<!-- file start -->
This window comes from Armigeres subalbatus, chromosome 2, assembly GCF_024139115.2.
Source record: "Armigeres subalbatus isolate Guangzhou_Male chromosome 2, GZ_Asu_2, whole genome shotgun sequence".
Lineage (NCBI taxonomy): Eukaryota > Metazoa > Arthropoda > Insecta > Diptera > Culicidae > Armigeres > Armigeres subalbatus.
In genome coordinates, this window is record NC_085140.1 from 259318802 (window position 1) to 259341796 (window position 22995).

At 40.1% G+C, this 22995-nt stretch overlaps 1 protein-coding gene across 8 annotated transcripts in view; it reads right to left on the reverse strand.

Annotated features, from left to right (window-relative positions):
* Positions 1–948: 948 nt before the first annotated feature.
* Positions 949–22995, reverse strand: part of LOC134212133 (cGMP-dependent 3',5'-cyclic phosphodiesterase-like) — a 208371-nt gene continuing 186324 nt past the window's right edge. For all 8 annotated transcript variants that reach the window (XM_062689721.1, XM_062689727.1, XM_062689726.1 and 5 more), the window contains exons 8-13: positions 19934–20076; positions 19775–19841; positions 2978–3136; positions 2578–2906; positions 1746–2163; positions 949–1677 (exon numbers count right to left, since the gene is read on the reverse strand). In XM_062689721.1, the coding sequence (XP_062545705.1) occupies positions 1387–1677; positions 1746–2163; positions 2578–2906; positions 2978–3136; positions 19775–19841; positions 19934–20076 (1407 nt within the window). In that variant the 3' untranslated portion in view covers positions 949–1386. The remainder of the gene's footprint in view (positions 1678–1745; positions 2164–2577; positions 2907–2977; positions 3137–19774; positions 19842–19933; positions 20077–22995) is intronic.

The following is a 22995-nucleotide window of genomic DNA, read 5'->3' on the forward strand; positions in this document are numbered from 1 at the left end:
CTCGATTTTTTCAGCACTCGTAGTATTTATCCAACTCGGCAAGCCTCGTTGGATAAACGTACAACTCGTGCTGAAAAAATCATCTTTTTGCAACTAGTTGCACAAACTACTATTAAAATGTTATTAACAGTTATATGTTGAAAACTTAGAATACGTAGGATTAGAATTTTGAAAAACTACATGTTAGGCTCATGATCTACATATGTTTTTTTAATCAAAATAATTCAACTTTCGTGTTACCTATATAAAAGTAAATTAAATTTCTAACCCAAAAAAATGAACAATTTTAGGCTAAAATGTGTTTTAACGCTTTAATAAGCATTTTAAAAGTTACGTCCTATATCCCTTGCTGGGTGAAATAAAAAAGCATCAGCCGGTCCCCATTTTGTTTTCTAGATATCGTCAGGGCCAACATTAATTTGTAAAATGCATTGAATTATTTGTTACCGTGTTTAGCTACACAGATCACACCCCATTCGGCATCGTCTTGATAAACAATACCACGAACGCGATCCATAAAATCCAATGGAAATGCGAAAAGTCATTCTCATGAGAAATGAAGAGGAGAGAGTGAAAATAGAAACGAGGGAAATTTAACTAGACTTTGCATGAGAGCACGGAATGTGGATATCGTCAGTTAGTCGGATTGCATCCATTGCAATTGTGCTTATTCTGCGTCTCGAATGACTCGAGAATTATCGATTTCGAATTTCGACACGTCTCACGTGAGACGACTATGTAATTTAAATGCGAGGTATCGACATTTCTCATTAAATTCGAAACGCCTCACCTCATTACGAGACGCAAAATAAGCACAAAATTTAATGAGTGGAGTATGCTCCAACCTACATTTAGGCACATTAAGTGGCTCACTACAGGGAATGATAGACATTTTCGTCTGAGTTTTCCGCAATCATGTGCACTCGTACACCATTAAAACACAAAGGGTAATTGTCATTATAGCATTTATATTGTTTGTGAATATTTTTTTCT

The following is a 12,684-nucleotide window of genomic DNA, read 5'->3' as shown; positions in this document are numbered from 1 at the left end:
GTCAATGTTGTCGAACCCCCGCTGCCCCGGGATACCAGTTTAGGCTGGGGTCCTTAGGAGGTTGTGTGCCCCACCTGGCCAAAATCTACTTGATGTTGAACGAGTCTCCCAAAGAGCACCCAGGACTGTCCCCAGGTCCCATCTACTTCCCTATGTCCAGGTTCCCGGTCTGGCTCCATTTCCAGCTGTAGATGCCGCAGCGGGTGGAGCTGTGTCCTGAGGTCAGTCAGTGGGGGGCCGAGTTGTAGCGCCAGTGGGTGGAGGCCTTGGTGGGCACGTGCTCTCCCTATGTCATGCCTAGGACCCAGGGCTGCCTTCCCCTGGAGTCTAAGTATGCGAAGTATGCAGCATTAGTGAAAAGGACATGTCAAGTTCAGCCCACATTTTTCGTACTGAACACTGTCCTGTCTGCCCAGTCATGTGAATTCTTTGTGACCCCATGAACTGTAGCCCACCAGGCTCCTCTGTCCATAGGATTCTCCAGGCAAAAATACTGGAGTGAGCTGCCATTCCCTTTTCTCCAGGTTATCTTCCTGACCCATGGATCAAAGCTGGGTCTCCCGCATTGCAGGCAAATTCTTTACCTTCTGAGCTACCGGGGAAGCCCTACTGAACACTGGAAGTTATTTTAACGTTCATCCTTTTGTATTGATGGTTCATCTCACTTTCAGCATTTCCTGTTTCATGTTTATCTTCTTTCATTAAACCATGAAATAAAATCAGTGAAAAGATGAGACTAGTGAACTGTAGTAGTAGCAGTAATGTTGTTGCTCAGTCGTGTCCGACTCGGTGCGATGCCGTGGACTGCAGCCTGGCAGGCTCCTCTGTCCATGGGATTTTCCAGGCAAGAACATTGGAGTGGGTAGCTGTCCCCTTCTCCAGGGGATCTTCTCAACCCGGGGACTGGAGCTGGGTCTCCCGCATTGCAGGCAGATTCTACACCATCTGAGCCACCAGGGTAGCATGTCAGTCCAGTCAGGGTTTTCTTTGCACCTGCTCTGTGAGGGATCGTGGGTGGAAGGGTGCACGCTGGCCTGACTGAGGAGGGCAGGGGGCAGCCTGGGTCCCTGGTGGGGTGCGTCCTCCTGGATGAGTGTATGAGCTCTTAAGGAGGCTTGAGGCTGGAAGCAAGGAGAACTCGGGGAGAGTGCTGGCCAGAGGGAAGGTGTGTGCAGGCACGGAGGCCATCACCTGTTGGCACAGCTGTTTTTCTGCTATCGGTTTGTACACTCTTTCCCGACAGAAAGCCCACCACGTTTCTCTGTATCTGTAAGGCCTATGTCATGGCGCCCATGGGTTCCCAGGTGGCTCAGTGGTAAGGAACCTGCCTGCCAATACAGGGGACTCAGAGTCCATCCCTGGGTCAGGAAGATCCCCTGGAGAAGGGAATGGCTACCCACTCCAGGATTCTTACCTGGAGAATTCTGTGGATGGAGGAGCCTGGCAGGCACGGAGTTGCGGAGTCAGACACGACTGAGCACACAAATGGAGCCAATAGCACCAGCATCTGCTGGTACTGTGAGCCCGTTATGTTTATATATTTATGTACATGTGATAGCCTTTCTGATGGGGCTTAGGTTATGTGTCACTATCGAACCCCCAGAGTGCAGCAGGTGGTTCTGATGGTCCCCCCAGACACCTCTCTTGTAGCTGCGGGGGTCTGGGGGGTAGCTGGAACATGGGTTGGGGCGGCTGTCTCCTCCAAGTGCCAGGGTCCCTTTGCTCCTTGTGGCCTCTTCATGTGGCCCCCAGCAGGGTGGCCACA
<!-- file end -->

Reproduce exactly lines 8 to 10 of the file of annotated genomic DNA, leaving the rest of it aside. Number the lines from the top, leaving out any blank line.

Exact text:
* Positions 949–22995, reverse strand: part of LOC134212133 (cGMP-dependent 3',5'-cyclic phosphodiesterase-like) — a 208371-nt gene continuing 186324 nt past the window's right edge. For all 8 annotated transcript variants that reach the window (XM_062689721.1, XM_062689727.1, XM_062689726.1 and 5 more), the window contains exons 8-13: positions 19934–20076; positions 19775–19841; positions 2978–3136; positions 2578–2906; positions 1746–2163; positions 949–1677 (exon numbers count right to left, since the gene is read on the reverse strand). In XM_062689721.1, the coding sequence (XP_062545705.1) occupies positions 1387–1677; positions 1746–2163; positions 2578–2906; positions 2978–3136; positions 19775–19841; positions 19934–20076 (1407 nt within the window). In that variant the 3' untranslated portion in view covers positions 949–1386. The remainder of the gene's footprint in view (positions 1678–1745; positions 2164–2577; positions 2907–2977; positions 3137–19774; positions 19842–19933; positions 20077–22995) is intronic.

The following is a 22995-nucleotide window of genomic DNA, read 5'->3' on the forward strand; positions in this document are numbered from 1 at the left end:
CTCGATTTTTTCAGCACTCGTAGTATTTATCCAACTCGGCAAGCCTCGTTGGATAAACGTACAACTCGTGCTGAAAAAATCATCTTTTTGCAACTAGTTGCACAAACTACTATTAAAATGTTATTAACAGTTATATGTTGAAAACTTAGAATACGTAGGATTAGAATTTTGAAAAACTACATGTTAGGCTCATGATCTACATATGTTTTTTTAATCAAAATAATTCAACTTTCGTGTTACCTATATAAAAGTAAATTAAATTTCTAACCCAAAAAAATGAACAATTTTAGGCTAAAATGTGTTTTAACGCTTTAATAAGCATTTTAAAAGTTACGTCCTATATCCCTTGCTGGGTGAAATAAAAAAGCATCAGCCGGTCCCCATTTTGTTTTCTAGATATCGTCAGGGCCAACATTAATTTGTAAAATGCATTGAATTATTTGTTACCGTGTTTAGCTACACAGATCACACCCCATTCGGCATCGTCTTGATAAACAATACCACGAACGCGATCCATAAAATCCAATGGAAATGCGAAAAGTCATTCTCATGAGAAATGAAGAGGAGAGAGTGAAAATAGAAACGAGGGAAATTTAACTAGACTTTGCATGAGAGCACGGAATGTGGATATCGTCAGTTAGTCGGATTGCATCCATTGCAATTGTGCTTATTCTGCGTCTCGAATGACTCGAGAATTATCGATTTCGAATTTCGACACGTCTCACGTGAGACGACTATGTAATTTAAATGCGAGGTATCGACATTTCTCATTAAATTCGAAACGCCTCACCTCATTACGAGACGCAAAATAAGCACAAAATTTAATGAGTGGAGTATGCTCCAACCTACATTTAGGCACATTAAGTGGCTCACTACAGGGAATGATAGACATTTTCGTCTGAGTTTTCCGCAATCATGTGCACTCGTACACCATTAAAACACAAAGGGTAATTGTCATTATAGCATTTATATTGTTTGTGAATATTTTTTTCT